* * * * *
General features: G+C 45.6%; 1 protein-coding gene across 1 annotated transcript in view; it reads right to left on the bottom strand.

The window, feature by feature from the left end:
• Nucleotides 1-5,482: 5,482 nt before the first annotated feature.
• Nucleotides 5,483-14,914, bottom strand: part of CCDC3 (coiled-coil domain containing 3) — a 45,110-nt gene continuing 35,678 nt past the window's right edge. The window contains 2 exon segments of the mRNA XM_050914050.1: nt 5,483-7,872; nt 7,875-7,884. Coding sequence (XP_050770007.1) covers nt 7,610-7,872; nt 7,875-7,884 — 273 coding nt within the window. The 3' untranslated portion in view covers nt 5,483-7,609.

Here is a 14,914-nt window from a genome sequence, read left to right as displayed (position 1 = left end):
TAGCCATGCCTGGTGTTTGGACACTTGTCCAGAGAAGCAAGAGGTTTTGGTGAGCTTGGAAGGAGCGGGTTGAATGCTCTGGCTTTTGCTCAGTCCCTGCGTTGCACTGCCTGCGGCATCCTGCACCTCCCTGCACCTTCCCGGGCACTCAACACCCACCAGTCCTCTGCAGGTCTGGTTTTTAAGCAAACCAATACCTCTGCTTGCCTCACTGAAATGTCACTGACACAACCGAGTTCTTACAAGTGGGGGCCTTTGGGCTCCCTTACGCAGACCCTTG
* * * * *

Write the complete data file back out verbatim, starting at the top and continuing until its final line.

General features: G+C 45.6%; 1 protein-coding gene across 1 annotated transcript in view; it reads right to left on the bottom strand.

The window, feature by feature from the left end:
• Nucleotides 1-5,482: 5,482 nt before the first annotated feature.
• Nucleotides 5,483-14,914, bottom strand: part of CCDC3 (coiled-coil domain containing 3) — a 45,110-nt gene continuing 35,678 nt past the window's right edge. The window contains 2 exon segments of the mRNA XM_050914050.1: nt 5,483-7,872; nt 7,875-7,884. Coding sequence (XP_050770007.1) covers nt 7,610-7,872; nt 7,875-7,884 — 273 coding nt within the window. The 3' untranslated portion in view covers nt 5,483-7,609.

Here is a 14,914-nt window from a genome sequence, read left to right as displayed (position 1 = left end):
TAGCCATGCCTGGTGTTTGGACACTTGTCCAGAGAAGCAAGAGGTTTTGGTGAGCTTGGAAGGAGCGGGTTGAATGCTCTGGCTTTTGCTCAGTCCCTGCGTTGCACTGCCTGCGGCATCCTGCACCTCCCTGCACCTTCCCGGGCACTCAACACCCACCAGTCCTCTGCAGGTCTGGTTTTTAAGCAAACCAATACCTCTGCTTGCCTCACTGAAATGTCACTGACACAACCGAGTTCTTACAAGTGGGGGCCTTTGGGCTCCCTTACGCAGACCCTTG